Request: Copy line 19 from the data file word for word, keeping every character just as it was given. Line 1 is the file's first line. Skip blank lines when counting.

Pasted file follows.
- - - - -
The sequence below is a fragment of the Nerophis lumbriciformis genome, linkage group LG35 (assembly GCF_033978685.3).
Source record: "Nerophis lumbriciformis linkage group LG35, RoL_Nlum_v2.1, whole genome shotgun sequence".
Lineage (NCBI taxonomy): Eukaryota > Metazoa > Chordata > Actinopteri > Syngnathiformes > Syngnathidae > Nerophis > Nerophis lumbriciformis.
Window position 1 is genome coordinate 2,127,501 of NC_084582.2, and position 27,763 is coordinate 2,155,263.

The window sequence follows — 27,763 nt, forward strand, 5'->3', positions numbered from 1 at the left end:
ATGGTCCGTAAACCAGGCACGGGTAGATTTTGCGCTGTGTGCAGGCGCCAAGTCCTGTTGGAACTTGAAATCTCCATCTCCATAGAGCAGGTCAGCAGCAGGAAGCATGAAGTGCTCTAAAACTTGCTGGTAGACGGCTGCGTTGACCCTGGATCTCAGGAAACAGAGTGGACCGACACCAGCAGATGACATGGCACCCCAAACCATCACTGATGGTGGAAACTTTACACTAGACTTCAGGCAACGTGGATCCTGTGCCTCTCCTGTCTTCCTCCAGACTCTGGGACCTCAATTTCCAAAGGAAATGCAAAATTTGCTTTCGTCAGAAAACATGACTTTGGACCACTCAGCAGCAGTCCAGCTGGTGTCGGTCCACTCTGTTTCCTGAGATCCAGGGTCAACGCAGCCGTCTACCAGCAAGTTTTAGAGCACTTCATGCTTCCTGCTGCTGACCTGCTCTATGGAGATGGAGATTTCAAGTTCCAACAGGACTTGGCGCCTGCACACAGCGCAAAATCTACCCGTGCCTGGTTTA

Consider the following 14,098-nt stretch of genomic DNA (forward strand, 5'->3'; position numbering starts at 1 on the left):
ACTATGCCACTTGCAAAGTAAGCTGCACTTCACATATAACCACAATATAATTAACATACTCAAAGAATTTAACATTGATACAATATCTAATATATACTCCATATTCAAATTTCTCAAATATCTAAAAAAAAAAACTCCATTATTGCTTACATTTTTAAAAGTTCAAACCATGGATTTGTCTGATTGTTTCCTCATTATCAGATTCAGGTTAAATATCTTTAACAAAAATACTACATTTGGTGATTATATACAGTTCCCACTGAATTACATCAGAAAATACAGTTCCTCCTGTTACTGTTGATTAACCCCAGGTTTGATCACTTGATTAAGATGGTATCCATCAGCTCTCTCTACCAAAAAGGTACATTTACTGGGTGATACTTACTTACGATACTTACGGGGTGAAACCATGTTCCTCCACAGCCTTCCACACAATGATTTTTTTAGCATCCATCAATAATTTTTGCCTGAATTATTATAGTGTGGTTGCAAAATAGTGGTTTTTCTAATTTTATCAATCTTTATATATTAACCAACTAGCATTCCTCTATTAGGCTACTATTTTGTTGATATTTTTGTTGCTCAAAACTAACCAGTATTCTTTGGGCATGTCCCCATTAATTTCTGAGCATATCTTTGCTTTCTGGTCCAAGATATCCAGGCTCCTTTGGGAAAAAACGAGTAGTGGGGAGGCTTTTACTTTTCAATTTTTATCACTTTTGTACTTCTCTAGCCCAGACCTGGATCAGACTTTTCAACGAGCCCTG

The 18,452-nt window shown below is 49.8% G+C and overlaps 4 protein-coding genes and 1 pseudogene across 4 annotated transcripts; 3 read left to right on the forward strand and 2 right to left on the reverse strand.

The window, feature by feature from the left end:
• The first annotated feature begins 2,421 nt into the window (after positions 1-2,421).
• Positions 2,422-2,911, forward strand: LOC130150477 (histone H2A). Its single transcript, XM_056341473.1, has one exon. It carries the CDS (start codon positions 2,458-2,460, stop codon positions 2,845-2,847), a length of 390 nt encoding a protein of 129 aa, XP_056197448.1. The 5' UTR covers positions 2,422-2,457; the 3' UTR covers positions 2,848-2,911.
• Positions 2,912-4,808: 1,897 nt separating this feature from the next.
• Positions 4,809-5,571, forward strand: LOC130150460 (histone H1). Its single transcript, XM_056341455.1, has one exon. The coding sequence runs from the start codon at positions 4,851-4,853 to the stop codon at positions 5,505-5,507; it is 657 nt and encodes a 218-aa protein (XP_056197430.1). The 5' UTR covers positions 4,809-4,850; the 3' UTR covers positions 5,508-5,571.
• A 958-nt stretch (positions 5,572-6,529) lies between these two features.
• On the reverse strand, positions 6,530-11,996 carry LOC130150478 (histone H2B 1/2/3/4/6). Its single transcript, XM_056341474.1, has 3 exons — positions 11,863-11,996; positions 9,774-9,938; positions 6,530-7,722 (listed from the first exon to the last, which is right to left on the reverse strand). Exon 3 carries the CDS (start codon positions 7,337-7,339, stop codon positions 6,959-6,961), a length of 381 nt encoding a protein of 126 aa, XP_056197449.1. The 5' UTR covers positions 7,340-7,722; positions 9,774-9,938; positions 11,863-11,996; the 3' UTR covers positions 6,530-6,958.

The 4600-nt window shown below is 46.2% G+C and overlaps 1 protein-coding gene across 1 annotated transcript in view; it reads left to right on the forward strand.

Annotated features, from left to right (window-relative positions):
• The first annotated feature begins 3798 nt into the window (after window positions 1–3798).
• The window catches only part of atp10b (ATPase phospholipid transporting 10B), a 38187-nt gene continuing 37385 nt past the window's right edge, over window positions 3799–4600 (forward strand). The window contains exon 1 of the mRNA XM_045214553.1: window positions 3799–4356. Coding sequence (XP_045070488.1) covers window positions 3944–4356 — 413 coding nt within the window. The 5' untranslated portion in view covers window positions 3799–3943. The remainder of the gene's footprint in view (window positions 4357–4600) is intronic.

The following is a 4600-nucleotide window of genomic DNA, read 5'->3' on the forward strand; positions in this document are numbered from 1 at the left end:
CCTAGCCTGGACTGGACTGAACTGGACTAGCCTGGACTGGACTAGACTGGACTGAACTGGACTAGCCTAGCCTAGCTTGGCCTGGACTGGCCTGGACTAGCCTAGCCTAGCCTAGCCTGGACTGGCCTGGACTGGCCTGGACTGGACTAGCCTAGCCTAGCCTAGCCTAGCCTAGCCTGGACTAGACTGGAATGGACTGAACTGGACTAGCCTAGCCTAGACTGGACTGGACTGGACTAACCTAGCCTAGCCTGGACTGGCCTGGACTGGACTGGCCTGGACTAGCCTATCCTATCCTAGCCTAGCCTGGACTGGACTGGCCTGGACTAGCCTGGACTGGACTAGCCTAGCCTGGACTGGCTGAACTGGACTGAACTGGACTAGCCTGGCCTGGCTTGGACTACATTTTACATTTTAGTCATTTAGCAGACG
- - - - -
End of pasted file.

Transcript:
• The first annotated feature begins 3798 nt into the window (after window positions 1–3798).